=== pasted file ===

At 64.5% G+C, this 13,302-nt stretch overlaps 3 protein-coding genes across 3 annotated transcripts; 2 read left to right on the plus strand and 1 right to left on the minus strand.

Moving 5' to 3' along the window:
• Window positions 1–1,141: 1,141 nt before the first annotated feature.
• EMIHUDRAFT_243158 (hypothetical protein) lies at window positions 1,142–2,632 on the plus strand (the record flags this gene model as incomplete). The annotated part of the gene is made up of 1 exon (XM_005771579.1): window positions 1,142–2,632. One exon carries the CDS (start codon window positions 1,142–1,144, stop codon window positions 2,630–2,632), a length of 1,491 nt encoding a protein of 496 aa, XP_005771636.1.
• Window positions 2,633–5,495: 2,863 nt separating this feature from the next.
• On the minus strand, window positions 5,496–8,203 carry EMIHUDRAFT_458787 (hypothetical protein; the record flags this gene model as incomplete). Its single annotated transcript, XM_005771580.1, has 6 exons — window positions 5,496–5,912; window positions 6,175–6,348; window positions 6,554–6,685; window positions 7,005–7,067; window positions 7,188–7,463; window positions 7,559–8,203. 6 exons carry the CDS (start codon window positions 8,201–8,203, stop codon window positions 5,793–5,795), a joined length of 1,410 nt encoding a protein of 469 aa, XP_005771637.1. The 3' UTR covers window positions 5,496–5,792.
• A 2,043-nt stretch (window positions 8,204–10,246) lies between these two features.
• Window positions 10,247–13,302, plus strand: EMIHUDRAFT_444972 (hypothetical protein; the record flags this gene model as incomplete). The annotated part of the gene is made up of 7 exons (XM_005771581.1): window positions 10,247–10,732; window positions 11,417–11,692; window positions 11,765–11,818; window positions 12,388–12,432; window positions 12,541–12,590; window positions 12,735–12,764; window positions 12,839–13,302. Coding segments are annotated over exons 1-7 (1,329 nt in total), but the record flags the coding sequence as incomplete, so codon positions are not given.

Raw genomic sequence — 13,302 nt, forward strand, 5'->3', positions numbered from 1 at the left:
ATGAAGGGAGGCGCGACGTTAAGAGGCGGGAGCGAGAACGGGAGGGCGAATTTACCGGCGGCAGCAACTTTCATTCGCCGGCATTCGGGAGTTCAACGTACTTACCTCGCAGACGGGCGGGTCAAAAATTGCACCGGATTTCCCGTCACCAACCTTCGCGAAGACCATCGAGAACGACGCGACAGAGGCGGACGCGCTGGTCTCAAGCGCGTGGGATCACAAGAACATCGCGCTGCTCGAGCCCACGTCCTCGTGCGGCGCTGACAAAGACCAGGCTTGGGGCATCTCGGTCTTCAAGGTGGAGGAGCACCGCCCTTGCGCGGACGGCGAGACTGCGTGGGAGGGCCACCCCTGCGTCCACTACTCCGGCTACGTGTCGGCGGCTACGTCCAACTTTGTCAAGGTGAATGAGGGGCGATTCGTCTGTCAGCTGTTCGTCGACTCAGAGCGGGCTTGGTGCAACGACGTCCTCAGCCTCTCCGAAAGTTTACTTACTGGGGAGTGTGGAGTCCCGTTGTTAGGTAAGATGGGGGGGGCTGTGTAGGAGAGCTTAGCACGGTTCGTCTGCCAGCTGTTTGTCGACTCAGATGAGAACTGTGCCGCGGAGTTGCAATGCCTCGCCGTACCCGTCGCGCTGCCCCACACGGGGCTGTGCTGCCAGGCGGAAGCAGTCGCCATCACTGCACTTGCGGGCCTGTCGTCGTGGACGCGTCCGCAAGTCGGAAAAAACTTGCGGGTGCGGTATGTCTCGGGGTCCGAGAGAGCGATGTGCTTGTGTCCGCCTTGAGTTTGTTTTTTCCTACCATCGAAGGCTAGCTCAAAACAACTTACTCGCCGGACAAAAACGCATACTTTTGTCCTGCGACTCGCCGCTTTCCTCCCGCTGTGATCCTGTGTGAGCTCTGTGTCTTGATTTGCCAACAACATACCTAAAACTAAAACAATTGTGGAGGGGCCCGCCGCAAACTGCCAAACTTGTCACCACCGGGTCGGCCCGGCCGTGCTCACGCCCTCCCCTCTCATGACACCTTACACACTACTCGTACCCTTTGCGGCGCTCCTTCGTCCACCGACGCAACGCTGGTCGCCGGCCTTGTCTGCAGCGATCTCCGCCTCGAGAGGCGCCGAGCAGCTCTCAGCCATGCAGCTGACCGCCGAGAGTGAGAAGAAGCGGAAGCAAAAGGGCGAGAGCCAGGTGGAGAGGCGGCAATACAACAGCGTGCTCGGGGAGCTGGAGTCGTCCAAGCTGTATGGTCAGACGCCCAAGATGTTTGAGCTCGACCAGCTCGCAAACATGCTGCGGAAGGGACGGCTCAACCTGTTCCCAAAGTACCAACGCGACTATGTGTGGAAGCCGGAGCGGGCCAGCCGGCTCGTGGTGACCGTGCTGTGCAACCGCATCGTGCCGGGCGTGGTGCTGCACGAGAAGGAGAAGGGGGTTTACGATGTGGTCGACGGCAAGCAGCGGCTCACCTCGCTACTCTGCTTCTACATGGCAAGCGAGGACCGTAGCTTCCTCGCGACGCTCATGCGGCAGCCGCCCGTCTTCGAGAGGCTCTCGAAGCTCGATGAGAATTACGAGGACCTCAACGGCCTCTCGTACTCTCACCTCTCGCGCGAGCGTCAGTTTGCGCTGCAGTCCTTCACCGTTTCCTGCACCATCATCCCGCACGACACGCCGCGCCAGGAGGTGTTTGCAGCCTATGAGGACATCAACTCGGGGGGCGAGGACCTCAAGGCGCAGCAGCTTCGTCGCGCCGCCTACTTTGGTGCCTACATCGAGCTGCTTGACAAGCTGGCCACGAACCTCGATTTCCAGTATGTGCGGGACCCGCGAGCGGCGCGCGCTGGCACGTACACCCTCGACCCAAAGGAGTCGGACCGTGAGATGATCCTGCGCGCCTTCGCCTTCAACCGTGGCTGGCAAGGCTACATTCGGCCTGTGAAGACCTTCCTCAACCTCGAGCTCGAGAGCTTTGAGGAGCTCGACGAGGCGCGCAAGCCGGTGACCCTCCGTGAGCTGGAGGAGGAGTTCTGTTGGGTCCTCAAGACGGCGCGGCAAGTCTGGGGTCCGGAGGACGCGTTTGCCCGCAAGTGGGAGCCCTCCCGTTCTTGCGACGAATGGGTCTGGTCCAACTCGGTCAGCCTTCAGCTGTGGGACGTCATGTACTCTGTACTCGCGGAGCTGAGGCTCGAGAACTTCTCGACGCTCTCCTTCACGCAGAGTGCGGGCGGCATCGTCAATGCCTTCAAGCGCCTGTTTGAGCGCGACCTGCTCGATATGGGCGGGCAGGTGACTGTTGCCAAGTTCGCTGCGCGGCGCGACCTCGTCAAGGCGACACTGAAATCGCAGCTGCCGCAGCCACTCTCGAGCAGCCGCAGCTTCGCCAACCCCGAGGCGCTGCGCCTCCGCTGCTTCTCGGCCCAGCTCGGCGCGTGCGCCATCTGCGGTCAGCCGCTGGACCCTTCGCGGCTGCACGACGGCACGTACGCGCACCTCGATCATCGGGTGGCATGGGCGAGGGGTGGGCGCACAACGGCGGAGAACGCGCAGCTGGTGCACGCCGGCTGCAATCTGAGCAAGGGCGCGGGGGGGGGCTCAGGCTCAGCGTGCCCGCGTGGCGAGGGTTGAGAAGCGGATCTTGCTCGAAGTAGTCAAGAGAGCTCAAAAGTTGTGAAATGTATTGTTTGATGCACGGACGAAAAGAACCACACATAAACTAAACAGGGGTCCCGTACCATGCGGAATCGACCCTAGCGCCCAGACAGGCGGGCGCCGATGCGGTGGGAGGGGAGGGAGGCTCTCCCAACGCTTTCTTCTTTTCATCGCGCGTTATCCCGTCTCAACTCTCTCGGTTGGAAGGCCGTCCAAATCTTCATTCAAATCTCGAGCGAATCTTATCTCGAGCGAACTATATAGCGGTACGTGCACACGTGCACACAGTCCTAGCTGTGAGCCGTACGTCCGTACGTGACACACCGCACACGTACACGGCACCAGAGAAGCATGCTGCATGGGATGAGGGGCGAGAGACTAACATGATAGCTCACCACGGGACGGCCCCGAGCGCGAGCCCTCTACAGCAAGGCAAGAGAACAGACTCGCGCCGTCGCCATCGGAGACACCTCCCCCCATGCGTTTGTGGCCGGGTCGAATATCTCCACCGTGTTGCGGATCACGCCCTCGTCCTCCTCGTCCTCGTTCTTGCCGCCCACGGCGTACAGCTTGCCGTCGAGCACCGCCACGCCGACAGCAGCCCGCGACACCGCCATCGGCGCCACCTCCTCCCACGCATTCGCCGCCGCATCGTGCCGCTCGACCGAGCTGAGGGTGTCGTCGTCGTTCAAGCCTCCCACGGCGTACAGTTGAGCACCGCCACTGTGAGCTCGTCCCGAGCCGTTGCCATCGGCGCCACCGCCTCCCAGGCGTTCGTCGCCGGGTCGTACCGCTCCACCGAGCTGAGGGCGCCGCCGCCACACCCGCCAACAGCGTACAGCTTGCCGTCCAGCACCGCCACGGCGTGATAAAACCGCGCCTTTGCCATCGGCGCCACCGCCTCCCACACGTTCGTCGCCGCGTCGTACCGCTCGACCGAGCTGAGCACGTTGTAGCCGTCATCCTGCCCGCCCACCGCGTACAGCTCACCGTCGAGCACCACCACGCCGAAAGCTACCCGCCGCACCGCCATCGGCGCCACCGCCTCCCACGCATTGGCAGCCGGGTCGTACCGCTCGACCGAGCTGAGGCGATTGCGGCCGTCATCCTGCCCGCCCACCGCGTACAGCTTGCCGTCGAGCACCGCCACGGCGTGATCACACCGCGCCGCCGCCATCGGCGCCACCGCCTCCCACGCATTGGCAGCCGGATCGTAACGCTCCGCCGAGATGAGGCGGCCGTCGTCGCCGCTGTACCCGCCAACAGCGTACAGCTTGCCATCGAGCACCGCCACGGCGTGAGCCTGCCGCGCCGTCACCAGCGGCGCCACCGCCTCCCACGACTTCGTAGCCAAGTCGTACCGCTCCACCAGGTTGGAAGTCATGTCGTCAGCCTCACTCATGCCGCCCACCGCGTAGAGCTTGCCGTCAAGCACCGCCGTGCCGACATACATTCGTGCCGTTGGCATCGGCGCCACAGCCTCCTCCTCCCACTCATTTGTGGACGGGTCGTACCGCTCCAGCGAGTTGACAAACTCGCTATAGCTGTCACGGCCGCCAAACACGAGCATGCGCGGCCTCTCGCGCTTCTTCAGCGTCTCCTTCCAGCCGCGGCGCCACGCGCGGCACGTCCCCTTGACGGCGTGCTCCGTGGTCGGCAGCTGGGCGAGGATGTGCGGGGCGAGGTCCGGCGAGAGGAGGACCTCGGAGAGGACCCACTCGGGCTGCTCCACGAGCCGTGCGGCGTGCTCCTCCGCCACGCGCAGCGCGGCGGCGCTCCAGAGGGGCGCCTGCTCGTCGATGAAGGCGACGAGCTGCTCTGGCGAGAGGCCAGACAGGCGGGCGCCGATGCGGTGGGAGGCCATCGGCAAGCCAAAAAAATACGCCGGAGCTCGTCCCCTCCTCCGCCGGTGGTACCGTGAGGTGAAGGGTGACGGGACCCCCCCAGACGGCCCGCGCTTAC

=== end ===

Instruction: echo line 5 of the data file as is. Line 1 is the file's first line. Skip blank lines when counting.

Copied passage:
• Window positions 2,633–5,495: 2,863 nt separating this feature from the next.